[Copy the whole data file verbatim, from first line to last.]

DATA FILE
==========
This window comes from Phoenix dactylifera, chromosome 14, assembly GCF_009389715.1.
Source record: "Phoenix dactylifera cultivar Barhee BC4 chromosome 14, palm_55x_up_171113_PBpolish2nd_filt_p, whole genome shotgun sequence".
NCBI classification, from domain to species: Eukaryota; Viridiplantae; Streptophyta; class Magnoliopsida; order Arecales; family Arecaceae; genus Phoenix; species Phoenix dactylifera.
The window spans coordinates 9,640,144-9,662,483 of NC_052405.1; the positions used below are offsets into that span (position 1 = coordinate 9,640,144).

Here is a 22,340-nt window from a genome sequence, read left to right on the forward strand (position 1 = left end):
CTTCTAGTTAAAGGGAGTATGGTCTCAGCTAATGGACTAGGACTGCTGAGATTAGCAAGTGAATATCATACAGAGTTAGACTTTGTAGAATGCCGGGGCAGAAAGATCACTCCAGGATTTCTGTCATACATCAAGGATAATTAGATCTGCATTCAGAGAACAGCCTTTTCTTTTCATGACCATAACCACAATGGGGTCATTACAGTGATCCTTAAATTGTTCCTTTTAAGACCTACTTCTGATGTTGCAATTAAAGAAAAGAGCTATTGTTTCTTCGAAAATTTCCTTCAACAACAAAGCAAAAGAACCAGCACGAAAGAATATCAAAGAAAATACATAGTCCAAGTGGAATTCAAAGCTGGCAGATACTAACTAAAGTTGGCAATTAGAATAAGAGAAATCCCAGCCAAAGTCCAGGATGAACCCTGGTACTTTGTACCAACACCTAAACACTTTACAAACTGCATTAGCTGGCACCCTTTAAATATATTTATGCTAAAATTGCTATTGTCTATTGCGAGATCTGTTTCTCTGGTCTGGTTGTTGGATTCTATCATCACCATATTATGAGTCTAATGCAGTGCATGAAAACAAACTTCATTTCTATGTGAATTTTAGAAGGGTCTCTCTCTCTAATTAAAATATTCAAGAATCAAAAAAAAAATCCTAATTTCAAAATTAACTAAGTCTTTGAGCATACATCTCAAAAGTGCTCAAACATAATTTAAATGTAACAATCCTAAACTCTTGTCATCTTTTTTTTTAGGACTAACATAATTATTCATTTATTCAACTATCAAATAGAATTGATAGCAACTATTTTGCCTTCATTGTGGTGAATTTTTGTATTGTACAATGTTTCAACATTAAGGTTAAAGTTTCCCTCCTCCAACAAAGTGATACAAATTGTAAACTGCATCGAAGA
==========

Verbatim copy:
This window comes from Phoenix dactylifera, chromosome 14, assembly GCF_009389715.1.
Source record: "Phoenix dactylifera cultivar Barhee BC4 chromosome 14, palm_55x_up_171113_PBpolish2nd_filt_p, whole genome shotgun sequence".
NCBI classification, from domain to species: Eukaryota; Viridiplantae; Streptophyta; class Magnoliopsida; order Arecales; family Arecaceae; genus Phoenix; species Phoenix dactylifera.
The window spans coordinates 9,640,144-9,662,483 of NC_052405.1; the positions used below are offsets into that span (position 1 = coordinate 9,640,144).

Here is a 22,340-nt window from a genome sequence, read left to right on the forward strand (position 1 = left end):
CTTCTAGTTAAAGGGAGTATGGTCTCAGCTAATGGACTAGGACTGCTGAGATTAGCAAGTGAATATCATACAGAGTTAGACTTTGTAGAATGCCGGGGCAGAAAGATCACTCCAGGATTTCTGTCATACATCAAGGATAATTAGATCTGCATTCAGAGAACAGCCTTTTCTTTTCATGACCATAACCACAATGGGGTCATTACAGTGATCCTTAAATTGTTCCTTTTAAGACCTACTTCTGATGTTGCAATTAAAGAAAAGAGCTATTGTTTCTTCGAAAATTTCCTTCAACAACAAAGCAAAAGAACCAGCACGAAAGAATATCAAAGAAAATACATAGTCCAAGTGGAATTCAAAGCTGGCAGATACTAACTAAAGTTGGCAATTAGAATAAGAGAAATCCCAGCCAAAGTCCAGGATGAACCCTGGTACTTTGTACCAACACCTAAACACTTTACAAACTGCATTAGCTGGCACCCTTTAAATATATTTATGCTAAAATTGCTATTGTCTATTGCGAGATCTGTTTCTCTGGTCTGGTTGTTGGATTCTATCATCACCATATTATGAGTCTAATGCAGTGCATGAAAACAAACTTCATTTCTATGTGAATTTTAGAAGGGTCTCTCTCTCTAATTAAAATATTCAAGAATCAAAAAAAAAATCCTAATTTCAAAATTAACTAAGTCTTTGAGCATACATCTCAAAAGTGCTCAAACATAATTTAAATGTAACAATCCTAAACTCTTGTCATCTTTTTTTTTAGGACTAACATAATTATTCATTTATTCAACTATCAAATAGAATTGATAGCAACTATTTTGCCTTCATTGTGGTGAATTTTTGTATTGTACAATGTTTCAACATTAAGGTTAAAGTTTCCCTCCTCCAACAAAGTGATACAAATTGTAAACTGCATCGAAGA